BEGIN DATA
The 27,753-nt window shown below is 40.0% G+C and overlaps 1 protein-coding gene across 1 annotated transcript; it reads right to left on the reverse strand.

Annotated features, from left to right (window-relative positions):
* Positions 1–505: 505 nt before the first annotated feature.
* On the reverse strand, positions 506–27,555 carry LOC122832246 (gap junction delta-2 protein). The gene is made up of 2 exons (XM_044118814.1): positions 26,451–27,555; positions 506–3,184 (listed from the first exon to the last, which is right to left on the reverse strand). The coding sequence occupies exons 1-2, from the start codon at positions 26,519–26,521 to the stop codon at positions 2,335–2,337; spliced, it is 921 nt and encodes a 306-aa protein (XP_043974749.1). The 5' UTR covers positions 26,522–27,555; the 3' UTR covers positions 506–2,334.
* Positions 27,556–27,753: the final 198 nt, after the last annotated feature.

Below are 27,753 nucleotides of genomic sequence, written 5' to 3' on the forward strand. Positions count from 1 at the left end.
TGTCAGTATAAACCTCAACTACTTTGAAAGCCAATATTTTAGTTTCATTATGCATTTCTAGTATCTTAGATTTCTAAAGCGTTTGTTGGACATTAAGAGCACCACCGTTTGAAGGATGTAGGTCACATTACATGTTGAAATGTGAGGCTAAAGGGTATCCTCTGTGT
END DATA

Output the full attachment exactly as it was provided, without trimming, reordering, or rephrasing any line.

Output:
The 27,753-nt window shown below is 40.0% G+C and overlaps 1 protein-coding gene across 1 annotated transcript; it reads right to left on the reverse strand.

Annotated features, from left to right (window-relative positions):
* Positions 1–505: 505 nt before the first annotated feature.
* On the reverse strand, positions 506–27,555 carry LOC122832246 (gap junction delta-2 protein). The gene is made up of 2 exons (XM_044118814.1): positions 26,451–27,555; positions 506–3,184 (listed from the first exon to the last, which is right to left on the reverse strand). The coding sequence occupies exons 1-2, from the start codon at positions 26,519–26,521 to the stop codon at positions 2,335–2,337; spliced, it is 921 nt and encodes a 306-aa protein (XP_043974749.1). The 5' UTR covers positions 26,522–27,555; the 3' UTR covers positions 506–2,334.
* Positions 27,556–27,753: the final 198 nt, after the last annotated feature.

Below are 27,753 nucleotides of genomic sequence, written 5' to 3' on the forward strand. Positions count from 1 at the left end.
TGTCAGTATAAACCTCAACTACTTTGAAAGCCAATATTTTAGTTTCATTATGCATTTCTAGTATCTTAGATTTCTAAAGCGTTTGTTGGACATTAAGAGCACCACCGTTTGAAGGATGTAGGTCACATTACATGTTGAAATGTGAGGCTAAAGGGTATCCTCTGTGT